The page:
The Hawks recalled four players from Rockford to have available for injury insurance in the playoffs: Forward Jeff Taffe, who played in one regular season game for the Hawks, defenseman Jassen Cullimore, who played in 36 games with the big club before Leddys recall after the first of the year, veteran defenseman Garnet Exelby, and goalie Hannu Toivinen.

The Hawks signed defenseman Joe Lavin, a fifth-round draft pick in 2006 (126th overall) to a two-year contract, beginning with the 2011-2012 season. The 21-year-old captained Notre Dame to the Frozen Four this past weekend.

Chris Boden is the host of Blackhawks Pre and Postgame Live on Comcast SportsNet.

Three Things to Watch: Blackhawks visit Niklas Hjalmarsson, Coyotes

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Three Things to Watch: Blackhawks visit Niklas Hjalmarsson, Coyotes

Here are Three Things to Watch when the Blackhawks take on the Arizona Coyotes Saturday night on NBC Sports Chicago and streaming live on the NBC Sports app. Coverage begins at 7:30 p.m. with Blackhawks Pregame Live.

1. Niklas Hjalmarsson's new home.

Brace yourselves, Chicago. It's going to be a weird site seeing Hjalmarsson in a different sweater other than the Blackhawks, where he spent his first 10 NHL seasons and won three Stanley Cups.

Now he serves as an alternate captain and blue-line anchor for the Coyotes, who are the only team still seeking its first win of the season. You know they'll be hungry to snap that skid, especially when there's extra motivation for a player on their team facing a bunch of old friends.

2. Connor Murphy returns to Arizona, too.

The man Hjalmarsson was traded for will also be returning to a place he called home for four years. Murphy's role with the Coyotes increased every year before he was dealt to the Blackhawks as part of a shake-up for both teams, so you know he's going to play with something to prove.

Murphy is a physical defenseman, and has laid several notable big hits this season. His former teammates surely know it, and may want to keep their heads up.

3. Patrick Kane 2.0?

Ever since he was drafted with the No. 7 overall pick in 2016, Clayton Keller has drawn comparisons to Kane. They're both undersized, offensive playmakers, possess supreme stick-handling abilities and are American-born players.

Keller got a brief taste of NHL action last year, but he's secured a full-time spot with the Coyotes this season and has been arguably their best player so far.

The 19-year-old forward paces all rookies with five goals and ranks second with seven points, and leads the Coyotes in both categories. Expect to see his name as a finalist for the Calder Trophy for the league's top rookie at the end of the season.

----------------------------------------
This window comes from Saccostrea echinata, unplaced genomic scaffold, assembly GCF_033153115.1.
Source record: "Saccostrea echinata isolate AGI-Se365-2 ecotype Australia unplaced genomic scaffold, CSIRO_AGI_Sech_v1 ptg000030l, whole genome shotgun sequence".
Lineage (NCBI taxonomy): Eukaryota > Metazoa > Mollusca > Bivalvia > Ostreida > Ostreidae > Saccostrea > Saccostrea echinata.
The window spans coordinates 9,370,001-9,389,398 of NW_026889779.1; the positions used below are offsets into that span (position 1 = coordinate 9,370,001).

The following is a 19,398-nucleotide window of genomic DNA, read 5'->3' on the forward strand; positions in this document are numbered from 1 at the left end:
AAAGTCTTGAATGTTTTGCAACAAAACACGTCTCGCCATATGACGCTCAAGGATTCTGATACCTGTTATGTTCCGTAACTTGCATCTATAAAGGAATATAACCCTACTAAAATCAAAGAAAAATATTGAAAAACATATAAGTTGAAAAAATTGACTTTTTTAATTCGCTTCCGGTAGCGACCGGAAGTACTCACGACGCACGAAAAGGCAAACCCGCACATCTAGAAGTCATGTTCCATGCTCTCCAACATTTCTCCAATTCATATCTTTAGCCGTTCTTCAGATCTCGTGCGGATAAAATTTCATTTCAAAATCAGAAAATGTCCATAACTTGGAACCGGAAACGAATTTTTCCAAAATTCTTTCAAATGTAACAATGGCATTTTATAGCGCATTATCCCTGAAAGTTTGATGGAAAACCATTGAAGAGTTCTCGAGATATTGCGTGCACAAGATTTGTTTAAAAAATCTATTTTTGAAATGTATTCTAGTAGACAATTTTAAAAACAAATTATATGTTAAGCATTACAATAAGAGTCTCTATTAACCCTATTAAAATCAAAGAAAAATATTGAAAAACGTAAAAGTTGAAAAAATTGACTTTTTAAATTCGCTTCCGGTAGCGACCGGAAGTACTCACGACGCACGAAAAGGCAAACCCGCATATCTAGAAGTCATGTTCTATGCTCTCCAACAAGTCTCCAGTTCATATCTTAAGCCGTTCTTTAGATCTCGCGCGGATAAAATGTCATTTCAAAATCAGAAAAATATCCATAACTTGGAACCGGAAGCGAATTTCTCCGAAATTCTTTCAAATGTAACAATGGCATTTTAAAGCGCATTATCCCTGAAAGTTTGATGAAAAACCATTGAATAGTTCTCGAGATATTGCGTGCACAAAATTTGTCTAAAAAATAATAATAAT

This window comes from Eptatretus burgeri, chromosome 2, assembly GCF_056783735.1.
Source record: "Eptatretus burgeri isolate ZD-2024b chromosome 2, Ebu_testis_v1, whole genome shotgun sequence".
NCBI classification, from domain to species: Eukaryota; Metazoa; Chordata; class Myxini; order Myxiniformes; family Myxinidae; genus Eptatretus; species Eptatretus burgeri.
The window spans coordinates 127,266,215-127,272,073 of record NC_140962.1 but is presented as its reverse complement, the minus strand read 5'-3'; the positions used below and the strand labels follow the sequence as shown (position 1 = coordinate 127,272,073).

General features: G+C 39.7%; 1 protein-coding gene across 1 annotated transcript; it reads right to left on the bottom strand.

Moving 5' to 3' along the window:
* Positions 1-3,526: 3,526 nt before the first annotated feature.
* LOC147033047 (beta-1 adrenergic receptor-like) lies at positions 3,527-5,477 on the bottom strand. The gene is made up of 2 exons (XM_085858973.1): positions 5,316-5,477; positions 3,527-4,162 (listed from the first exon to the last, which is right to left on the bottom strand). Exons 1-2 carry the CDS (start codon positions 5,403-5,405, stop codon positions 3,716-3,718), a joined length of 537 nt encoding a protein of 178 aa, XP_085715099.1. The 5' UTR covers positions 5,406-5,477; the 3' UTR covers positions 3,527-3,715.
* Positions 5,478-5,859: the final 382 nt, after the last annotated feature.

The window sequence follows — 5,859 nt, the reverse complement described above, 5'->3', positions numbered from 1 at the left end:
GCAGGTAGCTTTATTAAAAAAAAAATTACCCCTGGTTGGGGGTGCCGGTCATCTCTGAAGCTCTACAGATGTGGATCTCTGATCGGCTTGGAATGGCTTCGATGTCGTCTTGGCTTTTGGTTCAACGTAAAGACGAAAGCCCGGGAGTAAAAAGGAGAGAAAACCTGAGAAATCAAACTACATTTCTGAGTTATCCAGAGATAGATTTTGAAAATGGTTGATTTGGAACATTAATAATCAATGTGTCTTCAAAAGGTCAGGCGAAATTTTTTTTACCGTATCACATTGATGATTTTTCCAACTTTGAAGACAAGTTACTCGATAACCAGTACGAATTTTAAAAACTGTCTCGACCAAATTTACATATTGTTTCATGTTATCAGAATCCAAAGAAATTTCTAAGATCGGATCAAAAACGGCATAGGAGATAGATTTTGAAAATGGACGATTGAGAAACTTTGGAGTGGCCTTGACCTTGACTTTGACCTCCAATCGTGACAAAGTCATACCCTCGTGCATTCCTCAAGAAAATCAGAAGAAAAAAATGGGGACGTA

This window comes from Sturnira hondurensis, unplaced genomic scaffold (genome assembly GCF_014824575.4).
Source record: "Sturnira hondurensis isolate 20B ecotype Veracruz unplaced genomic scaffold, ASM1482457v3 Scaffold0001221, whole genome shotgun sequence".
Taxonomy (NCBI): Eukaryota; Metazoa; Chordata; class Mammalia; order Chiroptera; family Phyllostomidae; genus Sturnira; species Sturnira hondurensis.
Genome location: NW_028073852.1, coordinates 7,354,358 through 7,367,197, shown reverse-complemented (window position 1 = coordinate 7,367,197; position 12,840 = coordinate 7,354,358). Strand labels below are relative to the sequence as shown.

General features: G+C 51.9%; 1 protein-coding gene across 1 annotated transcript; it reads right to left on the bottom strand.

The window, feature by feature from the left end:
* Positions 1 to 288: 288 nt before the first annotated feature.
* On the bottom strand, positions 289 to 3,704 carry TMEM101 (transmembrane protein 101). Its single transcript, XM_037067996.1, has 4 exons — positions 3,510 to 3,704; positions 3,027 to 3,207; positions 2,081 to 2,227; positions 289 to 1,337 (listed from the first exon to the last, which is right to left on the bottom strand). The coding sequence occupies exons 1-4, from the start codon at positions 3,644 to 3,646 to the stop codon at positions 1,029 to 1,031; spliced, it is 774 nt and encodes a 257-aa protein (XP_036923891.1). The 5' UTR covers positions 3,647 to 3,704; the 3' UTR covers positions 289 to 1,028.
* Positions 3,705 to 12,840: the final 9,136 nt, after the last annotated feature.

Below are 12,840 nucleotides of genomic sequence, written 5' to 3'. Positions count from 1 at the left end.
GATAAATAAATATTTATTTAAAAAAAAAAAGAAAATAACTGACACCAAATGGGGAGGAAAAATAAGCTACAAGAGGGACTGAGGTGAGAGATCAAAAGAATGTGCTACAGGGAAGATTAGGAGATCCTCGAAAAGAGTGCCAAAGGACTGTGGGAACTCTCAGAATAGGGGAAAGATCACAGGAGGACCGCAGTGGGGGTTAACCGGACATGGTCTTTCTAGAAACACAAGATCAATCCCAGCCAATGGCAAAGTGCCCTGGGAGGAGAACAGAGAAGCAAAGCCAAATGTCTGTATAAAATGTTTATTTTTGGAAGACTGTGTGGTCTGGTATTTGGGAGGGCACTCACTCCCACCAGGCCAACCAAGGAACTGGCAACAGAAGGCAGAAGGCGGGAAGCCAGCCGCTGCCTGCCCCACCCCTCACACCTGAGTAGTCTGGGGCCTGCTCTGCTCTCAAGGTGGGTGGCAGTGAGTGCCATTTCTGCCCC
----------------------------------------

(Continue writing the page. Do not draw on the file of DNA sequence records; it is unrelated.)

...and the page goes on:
Anton Forsberg is giving the Blackhawks exactly what they need

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USA TODAY

Anton Forsberg is giving the Blackhawks exactly what they need

Anton Forsberg had just finished an extended morning skate Wednesday morning in St. Louis. The backup goaltender had played in one regular-season game for the Blackhawks to that point, so getting in extra work to stay sharp was helpful.

“I try to keep my focus in practice and work extra every day, get a few extra shots in practice with the extra guys who are out there, work with Jimmy and try to keep my game shape,” Forsberg said, referring to Blackhawks goaltending coach Jimmy Waite.

Whatever Forsberg’s working on in practice and skates seems to be working, because in two games with the Blackhawks he’s looked sharp. Forsberg probably deserved a victory on Thursday night when he stopped 40 shots in the Blackhawks’ 2-1 overtime loss to the Edmonton Oilers. It’s the backup life to wait and see when that next start will come, but Forsberg has been ready.

“For sure I felt more comfortable today, more used to the speed,” he said following Thursday’s game. “I felt I read the game better, felt I had more time moving around. It’s tough, again, to lose in overtime. Obviously I wanted to win and it’s frustrating.”

Frustrating for sure, but Forsberg is giving the Blackhawks exactly what they want and need: a dependable backup that gives them a chance to win. The two goals Forsberg gave up on Thursday weren’t softies, either — Patrick Maroon’s goal off a ridiculous Connor McDavid pass and Mark Letestu’s over game-winner that deflected off Brent Seabrook’s stick.

“He kept us in a tight game like he did in Toronto, got us to overtime. I kind of feel bad we didn’t get him a win in either of those,” Ryan Hartman said. “He played well both of those games. It’s nice to have a guy on the back end like that.”

Forsberg has blended in well with the Blackhawks. It helps that he already knew two of them, Brandon Saad and Artem Anisimov, his former teammates in Columbus. He and Corey Crawford already have a good rapport. Same goes for he and Waite, and Forsberg has soaked up any information they’ve given him.

“I feel like both him and Corey teach me a lot. We talk about different situations, especially all the reads,” Forsberg said. “I get to know how (Crawford) thinks the game. He’s been around a long time and has been doing well, so it’s interesting every day to hear what he has to say. Even Jimmy’s been around same thing there, discussing my game, what we want to improve, what we want to do different, what to keep the same and go from there.”

The extra work in practices and skates appears to be working as Forsberg has done a lot right in just his first two games, which were 10 days apart. The Blackhawks have had a good run of backup goaltenders; two games is a small sample size but Forsberg could be the latest reliable backup.